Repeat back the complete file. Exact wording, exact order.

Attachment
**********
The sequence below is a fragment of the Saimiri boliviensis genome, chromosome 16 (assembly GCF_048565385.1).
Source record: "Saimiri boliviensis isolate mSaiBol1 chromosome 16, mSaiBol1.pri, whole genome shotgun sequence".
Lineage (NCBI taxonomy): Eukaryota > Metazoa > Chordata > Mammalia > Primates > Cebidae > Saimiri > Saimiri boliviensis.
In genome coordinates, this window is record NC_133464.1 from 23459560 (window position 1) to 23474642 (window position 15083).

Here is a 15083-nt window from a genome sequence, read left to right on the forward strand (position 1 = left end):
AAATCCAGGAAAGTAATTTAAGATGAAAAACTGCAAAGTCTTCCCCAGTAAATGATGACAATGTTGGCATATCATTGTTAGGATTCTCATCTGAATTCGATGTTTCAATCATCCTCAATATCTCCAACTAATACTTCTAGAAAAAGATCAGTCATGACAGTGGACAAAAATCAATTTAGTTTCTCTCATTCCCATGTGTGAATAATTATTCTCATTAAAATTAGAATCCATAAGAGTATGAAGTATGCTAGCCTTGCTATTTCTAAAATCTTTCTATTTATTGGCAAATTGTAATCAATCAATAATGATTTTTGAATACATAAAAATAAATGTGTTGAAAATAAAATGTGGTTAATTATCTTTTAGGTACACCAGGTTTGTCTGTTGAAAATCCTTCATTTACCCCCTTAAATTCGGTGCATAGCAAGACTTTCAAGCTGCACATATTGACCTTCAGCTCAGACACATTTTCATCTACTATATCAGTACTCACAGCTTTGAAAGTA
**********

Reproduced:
The sequence below is a fragment of the Saimiri boliviensis genome, chromosome 16 (assembly GCF_048565385.1).
Source record: "Saimiri boliviensis isolate mSaiBol1 chromosome 16, mSaiBol1.pri, whole genome shotgun sequence".
Lineage (NCBI taxonomy): Eukaryota > Metazoa > Chordata > Mammalia > Primates > Cebidae > Saimiri > Saimiri boliviensis.
In genome coordinates, this window is record NC_133464.1 from 23459560 (window position 1) to 23474642 (window position 15083).

Here is a 15083-nt window from a genome sequence, read left to right on the forward strand (position 1 = left end):
AAATCCAGGAAAGTAATTTAAGATGAAAAACTGCAAAGTCTTCCCCAGTAAATGATGACAATGTTGGCATATCATTGTTAGGATTCTCATCTGAATTCGATGTTTCAATCATCCTCAATATCTCCAACTAATACTTCTAGAAAAAGATCAGTCATGACAGTGGACAAAAATCAATTTAGTTTCTCTCATTCCCATGTGTGAATAATTATTCTCATTAAAATTAGAATCCATAAGAGTATGAAGTATGCTAGCCTTGCTATTTCTAAAATCTTTCTATTTATTGGCAAATTGTAATCAATCAATAATGATTTTTGAATACATAAAAATAAATGTGTTGAAAATAAAATGTGGTTAATTATCTTTTAGGTACACCAGGTTTGTCTGTTGAAAATCCTTCATTTACCCCCTTAAATTCGGTGCATAGCAAGACTTTCAAGCTGCACATATTGACCTTCAGCTCAGACACATTTTCATCTACTATATCAGTACTCACAGCTTTGAAAGTA